Glossophobia. There’s a word. Do you know what it means? Glosso is apparently Greek for tongue and phobia is a fear of something. No, it’s not a fear of tongues. That would just be weird. It’s a fear of public speaking. I didn’t make the connection myself until I suffered from it. Let me backtrack a bit.
A couple of years ago, one of the ladies in my church told me she and some of the other members wanted to put together a Women’s Day event. Someone would teach a craft and they’d have a luncheon. She asked if I’d be willing to speak about writing. It sounded like a small craft party to me, so I didn’t give it much thought when I said, “Sure.”
Then Covid hit, everything went on hold, and I didn’t even think about it again. This past February, my husband Chris and I were out of town for most of the month, and I got a phone call from Patty, another lady from our church. “I understand you agreed to speak at our Women’s Day event,” she said. “We plan on holding it at the end of April. Are you still on board?” Hmm. It didn’t sound like a little craft party anymore, but what could I say but yes?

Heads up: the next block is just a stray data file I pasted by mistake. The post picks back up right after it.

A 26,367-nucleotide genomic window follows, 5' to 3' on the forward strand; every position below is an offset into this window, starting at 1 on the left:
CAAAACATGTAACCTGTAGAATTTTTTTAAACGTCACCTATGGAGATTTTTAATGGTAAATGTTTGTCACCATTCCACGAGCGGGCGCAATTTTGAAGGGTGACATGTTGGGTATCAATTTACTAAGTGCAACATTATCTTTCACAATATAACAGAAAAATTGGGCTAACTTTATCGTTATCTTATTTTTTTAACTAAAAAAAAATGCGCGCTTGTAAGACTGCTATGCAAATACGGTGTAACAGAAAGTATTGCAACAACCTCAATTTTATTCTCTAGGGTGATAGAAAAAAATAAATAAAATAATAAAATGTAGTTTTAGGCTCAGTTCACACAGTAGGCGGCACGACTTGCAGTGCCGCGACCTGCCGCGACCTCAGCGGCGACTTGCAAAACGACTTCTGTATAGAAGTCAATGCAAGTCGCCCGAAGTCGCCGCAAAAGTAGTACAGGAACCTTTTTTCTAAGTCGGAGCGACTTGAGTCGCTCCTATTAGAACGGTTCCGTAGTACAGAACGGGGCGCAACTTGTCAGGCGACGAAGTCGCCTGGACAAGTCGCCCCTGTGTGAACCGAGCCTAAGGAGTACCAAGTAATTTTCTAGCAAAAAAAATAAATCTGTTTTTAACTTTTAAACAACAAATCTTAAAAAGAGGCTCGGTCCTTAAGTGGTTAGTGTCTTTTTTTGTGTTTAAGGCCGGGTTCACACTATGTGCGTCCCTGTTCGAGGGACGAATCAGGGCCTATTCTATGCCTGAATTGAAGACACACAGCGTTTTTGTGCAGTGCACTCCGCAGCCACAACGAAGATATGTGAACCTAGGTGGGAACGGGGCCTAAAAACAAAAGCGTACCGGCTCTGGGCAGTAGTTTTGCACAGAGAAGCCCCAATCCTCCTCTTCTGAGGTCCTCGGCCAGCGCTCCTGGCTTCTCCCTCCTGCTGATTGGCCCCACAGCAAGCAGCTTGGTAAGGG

The following month, I attended the event meeting. This time, Patty was out of town, and I hadn’t spoken to her since the phone call. I felt as if I’d showed late to the party. When the pastor’s wife announced that she’d scheduled a speaker for the event, I took a deep (internal) breath of relief. Thank You, Lord. I was off the hook.
After a few of the women went over their tasks in preparation for the event, I asked what I could do to help. “It doesn’t appear I’m on any of the committees,” I said.
The pastor’s wife turned to me. “You’re speaking, of course. That’s more than enough.”
“But I thought you just said you found a speaker, so I assumed you wouldn’t need me.”
She smiled. “She’ll be speaking in the afternoon. You’ll speak in the morning.”
“Okay.” My heart started racing. “How long should my message be?”
I thought the pastor’s wife said fifteen minutes, to which I replied, “15 minutes? That’s not a problem.”
“Not fifteen,” she corrected. “I said fifty.”